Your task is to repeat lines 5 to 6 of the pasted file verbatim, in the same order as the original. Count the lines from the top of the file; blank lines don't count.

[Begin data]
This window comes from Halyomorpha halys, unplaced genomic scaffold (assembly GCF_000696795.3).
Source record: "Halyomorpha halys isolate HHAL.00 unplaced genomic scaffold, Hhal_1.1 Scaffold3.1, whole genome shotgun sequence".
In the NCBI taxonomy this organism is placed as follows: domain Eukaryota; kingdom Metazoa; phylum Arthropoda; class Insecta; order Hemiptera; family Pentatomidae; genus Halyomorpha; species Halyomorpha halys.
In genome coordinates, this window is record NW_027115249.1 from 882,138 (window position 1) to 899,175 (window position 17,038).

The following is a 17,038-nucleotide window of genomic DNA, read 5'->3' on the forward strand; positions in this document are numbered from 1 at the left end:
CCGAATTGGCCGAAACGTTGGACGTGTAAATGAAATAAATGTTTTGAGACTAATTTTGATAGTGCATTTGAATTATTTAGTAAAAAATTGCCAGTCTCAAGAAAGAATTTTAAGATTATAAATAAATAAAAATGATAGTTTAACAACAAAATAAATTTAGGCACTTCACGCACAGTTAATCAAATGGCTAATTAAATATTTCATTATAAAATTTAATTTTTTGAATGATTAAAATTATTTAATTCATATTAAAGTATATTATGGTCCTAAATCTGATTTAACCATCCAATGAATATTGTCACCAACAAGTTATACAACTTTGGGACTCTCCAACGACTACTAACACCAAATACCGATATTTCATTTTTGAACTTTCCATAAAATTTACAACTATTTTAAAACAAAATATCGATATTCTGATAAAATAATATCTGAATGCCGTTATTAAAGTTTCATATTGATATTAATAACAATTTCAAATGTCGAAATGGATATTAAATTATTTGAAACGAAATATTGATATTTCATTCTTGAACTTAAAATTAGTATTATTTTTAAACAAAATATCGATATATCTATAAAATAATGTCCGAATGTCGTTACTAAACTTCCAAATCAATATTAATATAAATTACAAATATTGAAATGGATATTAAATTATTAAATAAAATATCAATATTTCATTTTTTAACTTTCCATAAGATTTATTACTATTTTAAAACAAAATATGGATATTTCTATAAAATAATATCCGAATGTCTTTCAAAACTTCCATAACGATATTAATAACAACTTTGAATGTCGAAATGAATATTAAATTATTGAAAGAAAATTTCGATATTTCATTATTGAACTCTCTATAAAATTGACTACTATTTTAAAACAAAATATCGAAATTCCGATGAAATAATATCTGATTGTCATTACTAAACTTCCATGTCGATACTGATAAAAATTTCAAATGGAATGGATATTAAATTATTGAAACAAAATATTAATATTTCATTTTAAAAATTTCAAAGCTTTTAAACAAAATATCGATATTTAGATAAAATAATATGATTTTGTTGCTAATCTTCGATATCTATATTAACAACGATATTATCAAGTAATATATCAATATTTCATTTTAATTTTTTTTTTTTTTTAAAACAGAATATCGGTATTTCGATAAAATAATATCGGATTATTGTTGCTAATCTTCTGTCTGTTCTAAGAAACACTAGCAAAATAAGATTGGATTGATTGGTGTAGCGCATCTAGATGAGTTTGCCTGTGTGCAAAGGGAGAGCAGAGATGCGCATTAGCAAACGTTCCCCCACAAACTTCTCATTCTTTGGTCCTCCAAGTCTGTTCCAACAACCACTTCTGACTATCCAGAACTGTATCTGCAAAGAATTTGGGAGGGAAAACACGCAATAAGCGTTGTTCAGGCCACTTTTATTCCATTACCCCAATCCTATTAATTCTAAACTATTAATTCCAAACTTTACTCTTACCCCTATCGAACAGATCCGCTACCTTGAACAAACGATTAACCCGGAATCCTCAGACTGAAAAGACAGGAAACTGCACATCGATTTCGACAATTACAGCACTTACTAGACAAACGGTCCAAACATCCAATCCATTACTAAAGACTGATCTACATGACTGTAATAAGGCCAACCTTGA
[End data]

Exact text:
The following is a 17,038-nucleotide window of genomic DNA, read 5'->3' on the forward strand; positions in this document are numbered from 1 at the left end:
CCGAATTGGCCGAAACGTTGGACGTGTAAATGAAATAAATGTTTTGAGACTAATTTTGATAGTGCATTTGAATTATTTAGTAAAAAATTGCCAGTCTCAAGAAAGAATTTTAAGATTATAAATAAATAAAAATGATAGTTTAACAACAAAATAAATTTAGGCACTTCACGCACAGTTAATCAAATGGCTAATTAAATATTTCATTATAAAATTTAATTTTTTGAATGATTAAAATTATTTAATTCATATTAAAGTATATTATGGTCCTAAATCTGATTTAACCATCCAATGAATATTGTCACCAACAAGTTATACAACTTTGGGACTCTCCAACGACTACTAACACCAAATACCGATATTTCATTTTTGAACTTTCCATAAAATTTACAACTATTTTAAAACAAAATATCGATATTCTGATAAAATAATATCTGAATGCCGTTATTAAAGTTTCATATTGATATTAATAACAATTTCAAATGTCGAAATGGATATTAAATTATTTGAAACGAAATATTGATATTTCATTCTTGAACTTAAAATTAGTATTATTTTTAAACAAAATATCGATATATCTATAAAATAATGTCCGAATGTCGTTACTAAACTTCCAAATCAATATTAATATAAATTACAAATATTGAAATGGATATTAAATTATTAAATAAAATATCAATATTTCATTTTTTAACTTTCCATAAGATTTATTACTATTTTAAAACAAAATATGGATATTTCTATAAAATAATATCCGAATGTCTTTCAAAACTTCCATAACGATATTAATAACAACTTTGAATGTCGAAATGAATATTAAATTATTGAAAGAAAATTTCGATATTTCATTATTGAACTCTCTATAAAATTGACTACTATTTTAAAACAAAATATCGAAATTCCGATGAAATAATATCTGATTGTCATTACTAAACTTCCATGTCGATACTGATAAAAATTTCAAATGGAATGGATATTAAATTATTGAAACAAAATATTAATATTTCATTTTAAAAATTTCAAAGCTTTTAAACAAAATATCGATATTTAGATAAAATAATATGATTTTGTTGCTAATCTTCGATATCTATATTAACAACGATATTATCAAGTAATATATCAATATTTCATTTTAATTTTTTTTTTTTTTTAAAACAGAATATCGGTATTTCGATAAAATAATATCGGATTATTGTTGCTAATCTTCTGTCTGTTCTAAGAAACACTAGCAAAATAAGATTGGATTGATTGGTGTAGCGCATCTAGATGAGTTTGCCTGTGTGCAAAGGGAGAGCAGAGATGCGCATTAGCAAACGTTCCCCCACAAACTTCTCATTCTTTGGTCCTCCAAGTCTGTTCCAACAACCACTTCTGACTATCCAGAACTGTATCTGCAAAGAATTTGGGAGGGAAAACACGCAATAAGCGTTGTTCAGGCCACTTTTATTCCATTACCCCAATCCTATTAATTCTAAACTATTAATTCCAAACTTTACTCTTACCCCTATCGAACAGATCCGCTACCTTGAACAAACGATTAACCCGGAATCCTCAGACTGAAAAGACAGGAAACTGCACATCGATTTCGACAATTACAGCACTTACTAGACAAACGGTCCAAACATCCAATCCATTACTAAAGACTGATCTACATGACTGTAATAAGGCCAACCTTGA